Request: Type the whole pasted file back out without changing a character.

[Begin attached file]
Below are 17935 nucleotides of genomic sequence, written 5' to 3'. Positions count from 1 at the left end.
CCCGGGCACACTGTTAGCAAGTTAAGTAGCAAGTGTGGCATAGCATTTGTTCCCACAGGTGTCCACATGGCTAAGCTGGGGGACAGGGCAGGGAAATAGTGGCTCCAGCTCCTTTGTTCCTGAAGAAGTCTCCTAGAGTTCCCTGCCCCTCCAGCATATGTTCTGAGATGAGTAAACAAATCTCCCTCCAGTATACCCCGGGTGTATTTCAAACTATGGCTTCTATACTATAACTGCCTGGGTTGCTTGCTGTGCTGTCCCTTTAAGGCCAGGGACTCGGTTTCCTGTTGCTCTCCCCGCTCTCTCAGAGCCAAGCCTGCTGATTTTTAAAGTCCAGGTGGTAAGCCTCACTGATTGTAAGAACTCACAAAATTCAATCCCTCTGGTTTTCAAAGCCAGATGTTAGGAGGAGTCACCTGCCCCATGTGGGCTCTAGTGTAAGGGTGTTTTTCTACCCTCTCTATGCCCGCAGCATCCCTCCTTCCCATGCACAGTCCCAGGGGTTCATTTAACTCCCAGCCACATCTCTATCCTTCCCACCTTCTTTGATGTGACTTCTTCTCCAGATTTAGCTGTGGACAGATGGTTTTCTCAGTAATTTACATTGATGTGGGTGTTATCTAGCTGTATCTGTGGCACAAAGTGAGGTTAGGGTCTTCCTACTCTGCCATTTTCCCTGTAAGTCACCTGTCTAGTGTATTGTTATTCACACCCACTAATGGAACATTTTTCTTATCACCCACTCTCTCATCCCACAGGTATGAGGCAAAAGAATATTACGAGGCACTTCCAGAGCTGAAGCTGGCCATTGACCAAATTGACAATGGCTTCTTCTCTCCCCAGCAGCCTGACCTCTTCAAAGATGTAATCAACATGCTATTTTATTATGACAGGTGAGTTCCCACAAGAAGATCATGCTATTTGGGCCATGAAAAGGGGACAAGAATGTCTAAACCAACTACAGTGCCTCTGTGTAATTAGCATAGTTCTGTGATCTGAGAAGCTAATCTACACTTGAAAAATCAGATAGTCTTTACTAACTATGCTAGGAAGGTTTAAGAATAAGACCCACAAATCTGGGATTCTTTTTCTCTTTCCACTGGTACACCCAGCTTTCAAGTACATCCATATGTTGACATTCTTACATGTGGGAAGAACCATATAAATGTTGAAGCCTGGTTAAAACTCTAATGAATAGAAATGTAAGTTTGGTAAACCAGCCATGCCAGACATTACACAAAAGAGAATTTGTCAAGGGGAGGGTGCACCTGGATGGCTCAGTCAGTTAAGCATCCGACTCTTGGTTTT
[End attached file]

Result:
Below are 17935 nucleotides of genomic sequence, written 5' to 3'. Positions count from 1 at the left end.
CCCGGGCACACTGTTAGCAAGTTAAGTAGCAAGTGTGGCATAGCATTTGTTCCCACAGGTGTCCACATGGCTAAGCTGGGGGACAGGGCAGGGAAATAGTGGCTCCAGCTCCTTTGTTCCTGAAGAAGTCTCCTAGAGTTCCCTGCCCCTCCAGCATATGTTCTGAGATGAGTAAACAAATCTCCCTCCAGTATACCCCGGGTGTATTTCAAACTATGGCTTCTATACTATAACTGCCTGGGTTGCTTGCTGTGCTGTCCCTTTAAGGCCAGGGACTCGGTTTCCTGTTGCTCTCCCCGCTCTCTCAGAGCCAAGCCTGCTGATTTTTAAAGTCCAGGTGGTAAGCCTCACTGATTGTAAGAACTCACAAAATTCAATCCCTCTGGTTTTCAAAGCCAGATGTTAGGAGGAGTCACCTGCCCCATGTGGGCTCTAGTGTAAGGGTGTTTTTCTACCCTCTCTATGCCCGCAGCATCCCTCCTTCCCATGCACAGTCCCAGGGGTTCATTTAACTCCCAGCCACATCTCTATCCTTCCCACCTTCTTTGATGTGACTTCTTCTCCAGATTTAGCTGTGGACAGATGGTTTTCTCAGTAATTTACATTGATGTGGGTGTTATCTAGCTGTATCTGTGGCACAAAGTGAGGTTAGGGTCTTCCTACTCTGCCATTTTCCCTGTAAGTCACCTGTCTAGTGTATTGTTATTCACACCCACTAATGGAACATTTTTCTTATCACCCACTCTCTCATCCCACAGGTATGAGGCAAAAGAATATTACGAGGCACTTCCAGAGCTGAAGCTGGCCATTGACCAAATTGACAATGGCTTCTTCTCTCCCCAGCAGCCTGACCTCTTCAAAGATGTAATCAACATGCTATTTTATTATGACAGGTGAGTTCCCACAAGAAGATCATGCTATTTGGGCCATGAAAAGGGGACAAGAATGTCTAAACCAACTACAGTGCCTCTGTGTAATTAGCATAGTTCTGTGATCTGAGAAGCTAATCTACACTTGAAAAATCAGATAGTCTTTACTAACTATGCTAGGAAGGTTTAAGAATAAGACCCACAAATCTGGGATTCTTTTTCTCTTTCCACTGGTACACCCAGCTTTCAAGTACATCCATATGTTGACATTCTTACATGTGGGAAGAACCATATAAATGTTGAAGCCTGGTTAAAACTCTAATGAATAGAAATGTAAGTTTGGTAAACCAGCCATGCCAGACATTACACAAAAGAGAATTTGTCAAGGGGAGGGTGCACCTGGATGGCTCAGTCAGTTAAGCATCCGACTCTTGGTTTT